The International Mobility Program (IMP) allows employers in Canada to hire foreign workers on a temporary work permit without needing to obtain a Labour Market Impact Assessment (LMIA). This may present a number of advantages to employers and workers alike, who may enjoy the simpler, quicker hiring process.
In contrast to the Temporary Foreign Worker Program, under which work permits may be issued depending on labour market conditions in specific cases, the International Mobility Program serves Canada’s broader economic and cultural interests.
A LMIA exception might be allowed to private business people who wish to come to Canada briefly to begin or work a business. Candidates to one of these projects should be the sole or greater part proprietors of the business they wish to seek after in Canada. They will likewise need to exhibit that their business will be of huge advantage to Canada. Business visionaries are just qualified for LMIA-excluded work permits if they can show that their work in Canada is impermanent. Entrepreneurs who have already applied for Canadian permanent residence may also qualify for LMIA-exempt work permits in this category.
Dependents Of Foreign Worker
Spouses and children of Foreign Workers holding a Canadian work permit for a skilled position do not require LMIA. Please note that this does not apply to the spouses of workers on an International Exchange Program.
Intra Company Transfer
This program allows foreign workers employed with a company overseas to work in Canada if the business has a branch or location in Canada or is in the process of setting this up. This program is in place to allow for the movement of workers to facilitate business operations without the requirement of getting a Labor Market Impact Assessment (LMIA).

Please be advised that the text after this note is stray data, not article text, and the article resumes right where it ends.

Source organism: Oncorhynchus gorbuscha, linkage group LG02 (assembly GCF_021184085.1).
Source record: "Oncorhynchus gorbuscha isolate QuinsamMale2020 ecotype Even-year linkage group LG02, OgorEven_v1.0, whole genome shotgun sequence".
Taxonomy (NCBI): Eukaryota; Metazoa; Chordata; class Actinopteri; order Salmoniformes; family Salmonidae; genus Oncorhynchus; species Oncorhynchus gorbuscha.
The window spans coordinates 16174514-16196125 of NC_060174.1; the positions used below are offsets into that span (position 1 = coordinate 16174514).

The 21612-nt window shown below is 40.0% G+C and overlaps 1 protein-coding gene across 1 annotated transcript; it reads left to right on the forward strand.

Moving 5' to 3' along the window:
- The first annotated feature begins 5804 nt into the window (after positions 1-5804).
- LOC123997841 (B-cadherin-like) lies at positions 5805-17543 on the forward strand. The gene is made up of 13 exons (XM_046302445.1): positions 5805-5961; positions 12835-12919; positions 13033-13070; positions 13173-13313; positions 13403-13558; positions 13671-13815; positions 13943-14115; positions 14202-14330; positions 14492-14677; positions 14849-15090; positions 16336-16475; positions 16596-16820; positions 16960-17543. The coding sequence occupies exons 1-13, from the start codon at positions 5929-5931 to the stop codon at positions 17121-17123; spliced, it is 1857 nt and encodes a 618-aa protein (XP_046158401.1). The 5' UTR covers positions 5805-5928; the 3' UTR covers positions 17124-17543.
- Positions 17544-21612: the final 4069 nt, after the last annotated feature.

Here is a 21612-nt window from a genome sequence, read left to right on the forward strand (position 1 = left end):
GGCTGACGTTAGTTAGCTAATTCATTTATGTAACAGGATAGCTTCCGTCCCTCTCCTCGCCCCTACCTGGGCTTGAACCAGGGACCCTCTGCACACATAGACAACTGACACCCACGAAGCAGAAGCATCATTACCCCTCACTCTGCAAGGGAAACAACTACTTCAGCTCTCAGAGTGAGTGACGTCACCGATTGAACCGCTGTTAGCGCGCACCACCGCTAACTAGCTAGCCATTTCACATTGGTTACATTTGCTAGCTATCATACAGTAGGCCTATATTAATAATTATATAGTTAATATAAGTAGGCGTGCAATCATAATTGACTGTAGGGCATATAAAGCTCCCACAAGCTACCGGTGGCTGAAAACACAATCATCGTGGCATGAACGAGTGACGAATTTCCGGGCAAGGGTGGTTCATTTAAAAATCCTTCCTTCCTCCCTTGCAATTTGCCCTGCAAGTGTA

Intra-Company Transferees may be granted a LMIA exemption for a temporary transfer to Canada. Have a minimum of one year of full-time work experience at a foreign company. Transferees must be considered executives, managers, or specialized knowledge workers, and must work for a foreign company with a qualifying relationship to the company in Canada.
French Speaking Skilled Worker
Foreign nationals who have been recruited through a francophone immigration promotional event coordinated between the federal government and Francophone minority communities, and who are destined for a province or territory outside of Quebec and qualified under a National Occupational Classification (NOC) 0, A or B, may be eligible to work in Canada.
This includes researchers, guest lecturers, and visiting professors.
Provincial LMIA Exemptions
Workers nominated by a province for permanent residence and who have obtained a job offer in that province may be exempt from the need for LMIA.
Reciprocal employment agreements allow foreign workers to take up employment in Canada when Canadians have similar reciprocal work opportunities abroad. Reciprocal youth exchange agreements, such as the International Experience Canada (IEC) program.
Canada is a party to several international agreements that facilitate the entry of foreign workers. Admission of foreign workers under these agreements is considered of significant benefit to Canada and, as such, does not require LMIA.
The North American Free Trade Agreement (NAFTA) is an example of this case. Other international agreements with specific countries, such as the United States-Mexico-Canada Agreement (USMCA) and the Canada–European Union Comprehensive Free Trade Agreement (CETA).
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